In the mid-1970s, the end of the postwar economic boom set forward the longstanding restructuring process of Vienna’s urban economy, which shaped the future of its labor market in the coming decades. In response to hampered economic growth and increasing unemployment, the city’s major economic strategies aimed at the diversification of its urban economy and full employment by expansive activation- and business investment programs. Despite, its structural problems, e.g. a lack of specialization, continued to shape the city’s industrial and occupational relations. Furthermore, a lack of investment and innovation in the domestic-oriented manufacturing, technological, and public-sector-dominated industries remained one of the major obstacles that impeded economic modernization and internationalization for decades. These particular features of Vienna’s urban economy and labor market have shaped the city’s economic policies, which sought for specialization at a structural level, on the one hand, and flexibilization and liberalization at an institutional level, on the other hand.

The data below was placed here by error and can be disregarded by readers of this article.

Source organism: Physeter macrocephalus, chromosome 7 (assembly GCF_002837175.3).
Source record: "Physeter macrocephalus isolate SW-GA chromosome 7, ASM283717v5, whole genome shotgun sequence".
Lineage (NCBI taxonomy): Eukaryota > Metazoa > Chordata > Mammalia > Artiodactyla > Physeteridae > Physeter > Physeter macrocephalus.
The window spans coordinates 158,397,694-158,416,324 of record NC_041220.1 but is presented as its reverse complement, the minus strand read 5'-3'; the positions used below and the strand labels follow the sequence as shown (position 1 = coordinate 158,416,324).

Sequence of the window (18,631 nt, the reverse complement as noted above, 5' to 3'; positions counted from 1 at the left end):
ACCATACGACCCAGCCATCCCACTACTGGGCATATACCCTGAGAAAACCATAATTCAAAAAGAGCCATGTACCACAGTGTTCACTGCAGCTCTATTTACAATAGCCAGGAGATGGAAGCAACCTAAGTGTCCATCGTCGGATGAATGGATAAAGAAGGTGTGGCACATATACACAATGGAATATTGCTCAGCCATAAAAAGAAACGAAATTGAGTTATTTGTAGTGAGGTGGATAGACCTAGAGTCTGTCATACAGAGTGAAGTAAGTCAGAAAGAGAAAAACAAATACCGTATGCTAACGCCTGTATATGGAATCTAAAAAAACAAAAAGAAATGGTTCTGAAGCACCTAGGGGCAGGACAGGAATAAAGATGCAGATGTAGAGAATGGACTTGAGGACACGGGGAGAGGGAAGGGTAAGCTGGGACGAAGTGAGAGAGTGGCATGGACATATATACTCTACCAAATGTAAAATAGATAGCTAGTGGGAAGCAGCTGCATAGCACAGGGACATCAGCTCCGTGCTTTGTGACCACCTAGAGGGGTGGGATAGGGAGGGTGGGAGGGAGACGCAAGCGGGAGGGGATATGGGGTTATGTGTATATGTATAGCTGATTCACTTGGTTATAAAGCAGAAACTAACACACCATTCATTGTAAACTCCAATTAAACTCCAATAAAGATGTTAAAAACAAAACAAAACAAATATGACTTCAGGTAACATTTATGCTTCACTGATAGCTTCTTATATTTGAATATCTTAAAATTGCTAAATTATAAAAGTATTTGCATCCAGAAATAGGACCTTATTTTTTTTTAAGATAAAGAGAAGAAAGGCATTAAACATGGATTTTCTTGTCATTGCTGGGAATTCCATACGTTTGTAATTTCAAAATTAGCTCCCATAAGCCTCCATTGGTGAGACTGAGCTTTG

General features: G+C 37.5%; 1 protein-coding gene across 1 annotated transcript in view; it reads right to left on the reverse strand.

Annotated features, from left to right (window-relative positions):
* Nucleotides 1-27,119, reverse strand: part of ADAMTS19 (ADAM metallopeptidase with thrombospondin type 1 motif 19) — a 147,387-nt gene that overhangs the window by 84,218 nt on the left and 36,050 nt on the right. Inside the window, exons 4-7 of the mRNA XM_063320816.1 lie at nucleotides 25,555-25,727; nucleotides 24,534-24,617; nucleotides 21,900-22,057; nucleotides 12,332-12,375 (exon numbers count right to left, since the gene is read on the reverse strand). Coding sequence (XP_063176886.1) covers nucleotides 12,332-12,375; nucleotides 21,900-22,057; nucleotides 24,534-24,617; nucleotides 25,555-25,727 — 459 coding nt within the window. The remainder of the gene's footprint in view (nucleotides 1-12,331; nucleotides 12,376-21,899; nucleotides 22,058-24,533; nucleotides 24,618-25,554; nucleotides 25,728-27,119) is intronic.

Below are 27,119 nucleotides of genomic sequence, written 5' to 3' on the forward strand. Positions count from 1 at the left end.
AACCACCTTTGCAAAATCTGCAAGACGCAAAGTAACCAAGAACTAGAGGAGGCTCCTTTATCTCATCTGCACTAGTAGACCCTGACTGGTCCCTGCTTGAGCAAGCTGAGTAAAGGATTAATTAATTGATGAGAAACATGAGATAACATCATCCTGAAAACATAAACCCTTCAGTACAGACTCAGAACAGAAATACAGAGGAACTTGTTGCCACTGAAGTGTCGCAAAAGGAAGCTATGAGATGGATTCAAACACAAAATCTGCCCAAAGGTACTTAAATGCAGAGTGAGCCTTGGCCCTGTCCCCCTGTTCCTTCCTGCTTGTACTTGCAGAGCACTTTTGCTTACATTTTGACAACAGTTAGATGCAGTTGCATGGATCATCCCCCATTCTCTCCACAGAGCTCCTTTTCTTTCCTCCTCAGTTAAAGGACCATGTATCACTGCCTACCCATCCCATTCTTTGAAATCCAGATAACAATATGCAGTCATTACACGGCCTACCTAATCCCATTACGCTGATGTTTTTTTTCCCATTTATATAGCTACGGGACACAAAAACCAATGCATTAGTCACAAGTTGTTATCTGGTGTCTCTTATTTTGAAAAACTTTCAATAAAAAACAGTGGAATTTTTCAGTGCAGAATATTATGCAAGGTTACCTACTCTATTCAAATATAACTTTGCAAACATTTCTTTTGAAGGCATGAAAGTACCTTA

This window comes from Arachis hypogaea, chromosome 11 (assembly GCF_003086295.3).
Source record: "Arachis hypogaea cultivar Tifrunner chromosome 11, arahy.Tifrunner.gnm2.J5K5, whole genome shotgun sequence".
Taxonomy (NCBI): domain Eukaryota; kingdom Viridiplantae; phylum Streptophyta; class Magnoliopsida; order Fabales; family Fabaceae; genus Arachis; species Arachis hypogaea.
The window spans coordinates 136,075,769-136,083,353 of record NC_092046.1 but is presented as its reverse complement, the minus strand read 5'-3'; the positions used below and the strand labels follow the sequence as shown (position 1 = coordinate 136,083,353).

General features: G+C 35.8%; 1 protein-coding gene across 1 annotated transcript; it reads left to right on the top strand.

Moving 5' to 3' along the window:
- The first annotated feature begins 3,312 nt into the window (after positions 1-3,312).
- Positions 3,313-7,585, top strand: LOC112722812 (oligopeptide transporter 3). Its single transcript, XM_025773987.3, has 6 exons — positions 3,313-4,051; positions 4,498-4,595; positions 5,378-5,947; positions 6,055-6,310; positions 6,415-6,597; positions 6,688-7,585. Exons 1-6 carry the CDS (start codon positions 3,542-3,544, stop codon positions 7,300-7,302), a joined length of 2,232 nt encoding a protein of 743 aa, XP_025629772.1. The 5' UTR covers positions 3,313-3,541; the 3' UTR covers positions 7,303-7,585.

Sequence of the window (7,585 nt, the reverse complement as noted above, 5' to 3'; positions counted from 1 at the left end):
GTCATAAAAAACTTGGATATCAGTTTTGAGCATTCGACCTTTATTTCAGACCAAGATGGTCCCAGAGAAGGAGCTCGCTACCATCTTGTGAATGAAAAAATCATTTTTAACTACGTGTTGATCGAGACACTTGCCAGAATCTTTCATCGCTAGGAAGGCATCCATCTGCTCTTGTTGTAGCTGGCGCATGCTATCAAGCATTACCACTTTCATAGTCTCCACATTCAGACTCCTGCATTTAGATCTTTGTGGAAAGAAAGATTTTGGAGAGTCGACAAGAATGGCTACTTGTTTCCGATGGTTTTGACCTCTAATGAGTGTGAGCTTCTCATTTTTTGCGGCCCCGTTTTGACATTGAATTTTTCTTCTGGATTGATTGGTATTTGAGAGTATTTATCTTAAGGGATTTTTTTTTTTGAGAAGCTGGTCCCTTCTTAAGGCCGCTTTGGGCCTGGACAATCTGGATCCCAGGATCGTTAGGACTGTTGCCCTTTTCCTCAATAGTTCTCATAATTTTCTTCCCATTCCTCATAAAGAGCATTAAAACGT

The deindustrialization process of Vienna’s urban economy has engendered a series of changes to the city’s institutional framework for economic development and labor market activation in conjunction with changing fiscal and social policies at the federal level, and, more recently, European economic policies at the supranational level. At the same time, the territorial reorganization of social policies has shifted responsibilities of labor market policies between the federal- and city government, which generated a parallel trend toward punitive federal social policies and innovation in the city’s own activation regime. Since the Conservative coalition government between 2000 and 2006, the ambivalent labor market policies that combine restrictive social insurance schemes and an expansion of activation policies became a standard mode of the federal labor market intervention. While this trend has been accelerated by the economic crisis in the late 2000s, the city’s capacity to formulate and implement objectives and strategies through its own activation regime has engendered new solutions to the structural problems of its urban economy and the recent retrenchment of social policies.